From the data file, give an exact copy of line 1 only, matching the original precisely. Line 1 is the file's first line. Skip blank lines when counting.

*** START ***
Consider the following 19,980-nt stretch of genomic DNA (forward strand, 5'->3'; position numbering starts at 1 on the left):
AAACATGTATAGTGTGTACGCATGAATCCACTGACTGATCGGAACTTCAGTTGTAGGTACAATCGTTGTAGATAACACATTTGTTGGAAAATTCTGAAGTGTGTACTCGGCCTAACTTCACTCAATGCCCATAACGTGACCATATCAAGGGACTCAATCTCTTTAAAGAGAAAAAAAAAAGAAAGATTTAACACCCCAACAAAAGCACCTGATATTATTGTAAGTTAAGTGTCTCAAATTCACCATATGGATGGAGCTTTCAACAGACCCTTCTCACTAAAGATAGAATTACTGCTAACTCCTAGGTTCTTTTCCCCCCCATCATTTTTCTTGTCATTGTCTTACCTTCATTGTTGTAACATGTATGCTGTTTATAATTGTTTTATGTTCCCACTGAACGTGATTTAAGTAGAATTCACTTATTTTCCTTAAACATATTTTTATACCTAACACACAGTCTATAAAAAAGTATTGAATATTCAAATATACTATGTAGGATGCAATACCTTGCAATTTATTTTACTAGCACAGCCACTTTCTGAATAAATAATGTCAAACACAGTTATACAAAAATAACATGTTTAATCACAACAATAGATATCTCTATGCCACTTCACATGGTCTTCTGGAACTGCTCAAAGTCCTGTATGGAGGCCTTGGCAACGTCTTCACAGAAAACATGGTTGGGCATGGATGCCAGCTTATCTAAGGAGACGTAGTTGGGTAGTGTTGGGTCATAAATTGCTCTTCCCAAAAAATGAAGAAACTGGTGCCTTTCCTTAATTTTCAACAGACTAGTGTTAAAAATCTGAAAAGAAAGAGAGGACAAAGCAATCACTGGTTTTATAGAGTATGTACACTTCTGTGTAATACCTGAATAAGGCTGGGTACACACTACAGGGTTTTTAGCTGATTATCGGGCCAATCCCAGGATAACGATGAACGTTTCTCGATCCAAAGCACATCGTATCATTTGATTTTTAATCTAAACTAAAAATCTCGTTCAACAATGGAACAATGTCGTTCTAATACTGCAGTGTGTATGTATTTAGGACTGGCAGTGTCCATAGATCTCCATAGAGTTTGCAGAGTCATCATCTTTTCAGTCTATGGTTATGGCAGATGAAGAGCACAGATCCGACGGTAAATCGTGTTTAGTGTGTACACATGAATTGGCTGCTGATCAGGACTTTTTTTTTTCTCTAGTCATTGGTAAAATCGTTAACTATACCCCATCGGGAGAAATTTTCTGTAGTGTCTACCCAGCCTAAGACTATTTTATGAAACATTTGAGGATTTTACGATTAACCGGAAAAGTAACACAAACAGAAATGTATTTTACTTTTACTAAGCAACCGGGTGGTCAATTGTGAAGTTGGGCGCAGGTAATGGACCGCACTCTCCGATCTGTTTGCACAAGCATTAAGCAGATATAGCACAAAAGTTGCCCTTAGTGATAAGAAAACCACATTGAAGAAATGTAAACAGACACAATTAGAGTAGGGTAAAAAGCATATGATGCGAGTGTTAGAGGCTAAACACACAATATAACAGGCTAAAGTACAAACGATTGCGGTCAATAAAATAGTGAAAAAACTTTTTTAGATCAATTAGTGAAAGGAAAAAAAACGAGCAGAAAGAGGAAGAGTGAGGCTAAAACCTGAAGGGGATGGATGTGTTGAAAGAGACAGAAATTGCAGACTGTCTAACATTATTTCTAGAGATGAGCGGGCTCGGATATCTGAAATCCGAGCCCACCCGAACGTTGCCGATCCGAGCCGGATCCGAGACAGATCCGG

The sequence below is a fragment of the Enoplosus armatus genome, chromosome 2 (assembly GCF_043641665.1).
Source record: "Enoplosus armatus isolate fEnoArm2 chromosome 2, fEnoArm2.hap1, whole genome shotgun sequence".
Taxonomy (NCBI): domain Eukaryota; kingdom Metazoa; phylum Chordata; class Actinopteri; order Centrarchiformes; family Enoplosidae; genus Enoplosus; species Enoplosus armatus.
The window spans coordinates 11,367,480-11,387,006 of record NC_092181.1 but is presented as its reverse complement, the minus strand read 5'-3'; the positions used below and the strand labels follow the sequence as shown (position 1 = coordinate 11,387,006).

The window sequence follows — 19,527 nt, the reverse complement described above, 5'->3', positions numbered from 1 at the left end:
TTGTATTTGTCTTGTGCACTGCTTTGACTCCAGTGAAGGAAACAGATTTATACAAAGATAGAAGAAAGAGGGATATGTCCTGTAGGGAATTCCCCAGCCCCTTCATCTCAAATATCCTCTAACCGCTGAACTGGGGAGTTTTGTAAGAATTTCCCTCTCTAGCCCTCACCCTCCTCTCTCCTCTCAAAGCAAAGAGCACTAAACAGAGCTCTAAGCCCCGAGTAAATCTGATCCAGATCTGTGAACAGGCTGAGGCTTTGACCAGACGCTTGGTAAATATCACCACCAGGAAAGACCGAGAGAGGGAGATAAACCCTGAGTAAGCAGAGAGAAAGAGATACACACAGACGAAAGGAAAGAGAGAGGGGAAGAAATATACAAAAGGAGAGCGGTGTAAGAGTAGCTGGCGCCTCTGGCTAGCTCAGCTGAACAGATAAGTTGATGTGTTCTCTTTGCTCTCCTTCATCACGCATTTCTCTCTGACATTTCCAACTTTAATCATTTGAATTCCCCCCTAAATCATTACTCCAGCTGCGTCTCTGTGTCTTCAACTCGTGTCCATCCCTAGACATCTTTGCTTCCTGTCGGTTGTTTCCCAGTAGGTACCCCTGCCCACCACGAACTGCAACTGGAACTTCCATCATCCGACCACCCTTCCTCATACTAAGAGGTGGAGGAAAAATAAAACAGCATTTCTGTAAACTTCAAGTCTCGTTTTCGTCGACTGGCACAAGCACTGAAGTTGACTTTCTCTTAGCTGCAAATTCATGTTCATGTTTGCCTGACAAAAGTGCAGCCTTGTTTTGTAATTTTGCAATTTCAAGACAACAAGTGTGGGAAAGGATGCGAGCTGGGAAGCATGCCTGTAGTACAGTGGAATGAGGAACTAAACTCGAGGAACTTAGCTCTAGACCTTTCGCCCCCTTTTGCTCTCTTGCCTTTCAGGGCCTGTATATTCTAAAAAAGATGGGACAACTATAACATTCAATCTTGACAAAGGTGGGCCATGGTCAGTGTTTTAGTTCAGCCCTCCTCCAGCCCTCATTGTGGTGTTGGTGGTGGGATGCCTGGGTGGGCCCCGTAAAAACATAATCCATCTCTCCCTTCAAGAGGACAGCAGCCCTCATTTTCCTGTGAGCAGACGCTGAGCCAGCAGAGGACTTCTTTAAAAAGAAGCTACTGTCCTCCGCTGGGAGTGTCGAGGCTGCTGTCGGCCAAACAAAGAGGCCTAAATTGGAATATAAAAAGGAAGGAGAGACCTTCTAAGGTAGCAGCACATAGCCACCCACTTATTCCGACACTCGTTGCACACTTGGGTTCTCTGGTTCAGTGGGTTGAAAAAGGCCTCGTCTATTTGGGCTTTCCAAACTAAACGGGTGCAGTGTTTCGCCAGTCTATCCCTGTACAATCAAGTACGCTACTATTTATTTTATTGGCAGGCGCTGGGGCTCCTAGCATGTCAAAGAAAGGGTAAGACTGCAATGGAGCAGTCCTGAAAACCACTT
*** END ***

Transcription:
Consider the following 19,980-nt stretch of genomic DNA (forward strand, 5'->3'; position numbering starts at 1 on the left):